Feel the Love and Grow with These Family Activities Geared Toward Child Development
Feel the Love and Grow with These Family Activities Geared Toward Child Development 1280 810 Thomas Chibucos

No two children are alike. Every child will develop at his or her own pace, and every child will have certain strengths and certain weaknesses. If your child is a bit behind with their gross motor, fine motor, or speech skills, working with a physical therapist can be helpful. But you can and should also enjoy activities at home that can help promote healthy development.

The best occupational therapy and speech therapy for children is usually play based. Here are a few simple family child development activities that you can do (at little or no cost) with your children to help them grow stronger and more confident in their abilities.

Drawing Rainbows and Racing Cars to Cross the Midline

Some children have a tough time crossing the midline. This means that they have trouble using the two halves of their body together. This is a skill that most children develop by the age of three or four. If your child could use some extra practice crossing the midline, get a big sheet of butcher paper or poster board and have them actually sit on the edge of the paper. Then, give them crayons or markers to make semicircles around their own body. The result will be a beautiful rainbow of color and great practice using their hands on both sides of their body. Be sure to get in on the fun as well with your own rainbow.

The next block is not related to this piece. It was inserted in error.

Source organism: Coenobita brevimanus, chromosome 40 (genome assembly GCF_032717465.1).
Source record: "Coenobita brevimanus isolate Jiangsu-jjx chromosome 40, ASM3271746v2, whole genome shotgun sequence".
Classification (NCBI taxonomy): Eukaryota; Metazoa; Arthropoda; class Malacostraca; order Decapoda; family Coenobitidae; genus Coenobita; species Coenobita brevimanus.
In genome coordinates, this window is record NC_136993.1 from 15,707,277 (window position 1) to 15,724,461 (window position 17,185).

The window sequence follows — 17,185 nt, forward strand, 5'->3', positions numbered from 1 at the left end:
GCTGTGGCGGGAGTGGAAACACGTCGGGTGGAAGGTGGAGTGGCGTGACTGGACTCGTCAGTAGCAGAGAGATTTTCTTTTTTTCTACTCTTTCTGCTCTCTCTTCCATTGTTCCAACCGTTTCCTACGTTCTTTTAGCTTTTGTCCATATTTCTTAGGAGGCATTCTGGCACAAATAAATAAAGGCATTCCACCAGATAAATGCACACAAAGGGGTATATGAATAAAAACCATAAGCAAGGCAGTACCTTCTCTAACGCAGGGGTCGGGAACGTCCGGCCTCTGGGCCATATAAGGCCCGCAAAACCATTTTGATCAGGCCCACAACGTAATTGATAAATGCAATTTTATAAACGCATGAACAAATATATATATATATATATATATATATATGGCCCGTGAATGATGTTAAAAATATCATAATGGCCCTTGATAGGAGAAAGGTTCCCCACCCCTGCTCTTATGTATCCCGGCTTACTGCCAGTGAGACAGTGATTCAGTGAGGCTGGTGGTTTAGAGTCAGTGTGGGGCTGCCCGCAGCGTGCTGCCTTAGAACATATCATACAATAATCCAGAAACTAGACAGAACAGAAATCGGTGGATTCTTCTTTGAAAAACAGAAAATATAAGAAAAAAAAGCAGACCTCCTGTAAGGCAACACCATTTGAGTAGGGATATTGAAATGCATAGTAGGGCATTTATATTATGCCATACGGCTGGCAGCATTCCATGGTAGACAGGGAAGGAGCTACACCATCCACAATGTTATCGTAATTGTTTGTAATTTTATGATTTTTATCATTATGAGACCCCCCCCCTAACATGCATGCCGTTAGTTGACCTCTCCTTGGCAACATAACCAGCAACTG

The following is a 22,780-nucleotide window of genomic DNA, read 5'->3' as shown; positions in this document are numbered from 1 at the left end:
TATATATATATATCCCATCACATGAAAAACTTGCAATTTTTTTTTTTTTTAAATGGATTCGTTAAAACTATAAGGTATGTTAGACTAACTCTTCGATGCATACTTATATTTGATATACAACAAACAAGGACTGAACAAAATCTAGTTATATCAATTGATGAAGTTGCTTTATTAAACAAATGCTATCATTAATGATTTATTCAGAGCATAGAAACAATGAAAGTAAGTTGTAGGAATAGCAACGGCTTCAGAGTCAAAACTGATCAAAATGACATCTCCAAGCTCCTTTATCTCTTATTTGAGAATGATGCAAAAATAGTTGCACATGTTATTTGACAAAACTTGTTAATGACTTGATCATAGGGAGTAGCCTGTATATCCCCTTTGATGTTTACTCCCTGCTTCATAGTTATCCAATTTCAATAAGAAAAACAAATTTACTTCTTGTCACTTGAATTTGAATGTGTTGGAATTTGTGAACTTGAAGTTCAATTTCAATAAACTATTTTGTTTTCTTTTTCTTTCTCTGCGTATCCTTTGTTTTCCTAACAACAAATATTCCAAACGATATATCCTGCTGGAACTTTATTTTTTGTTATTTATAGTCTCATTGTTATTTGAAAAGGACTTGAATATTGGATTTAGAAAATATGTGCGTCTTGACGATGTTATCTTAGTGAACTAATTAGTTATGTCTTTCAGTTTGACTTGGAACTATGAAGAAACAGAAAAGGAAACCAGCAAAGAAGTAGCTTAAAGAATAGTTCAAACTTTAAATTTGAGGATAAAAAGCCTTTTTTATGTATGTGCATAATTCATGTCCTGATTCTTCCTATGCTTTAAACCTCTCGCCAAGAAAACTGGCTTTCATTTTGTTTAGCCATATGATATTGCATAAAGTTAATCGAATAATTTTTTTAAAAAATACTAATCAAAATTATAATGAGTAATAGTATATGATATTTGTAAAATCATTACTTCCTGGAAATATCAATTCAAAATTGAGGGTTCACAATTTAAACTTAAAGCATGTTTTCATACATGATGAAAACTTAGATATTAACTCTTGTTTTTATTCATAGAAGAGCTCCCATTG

You can also practice crossing the midline by making a figure eight race track and running cars around it. You can use electrical tape or masking tape to make a small track on your floor, or use a wooden train set if you have one. By moving cars or trains in a figure eight pattern, your child will move their arms back and forth across the midline.

Playing Hand Games to Develop Fine Motor Skills and Language Skills

Plenty of nursery rhymes and children’s songs use hand gestures. Singing these songs with your children and doing the hand movements with them can help develop fine motor skills and promote better language skills at the same time.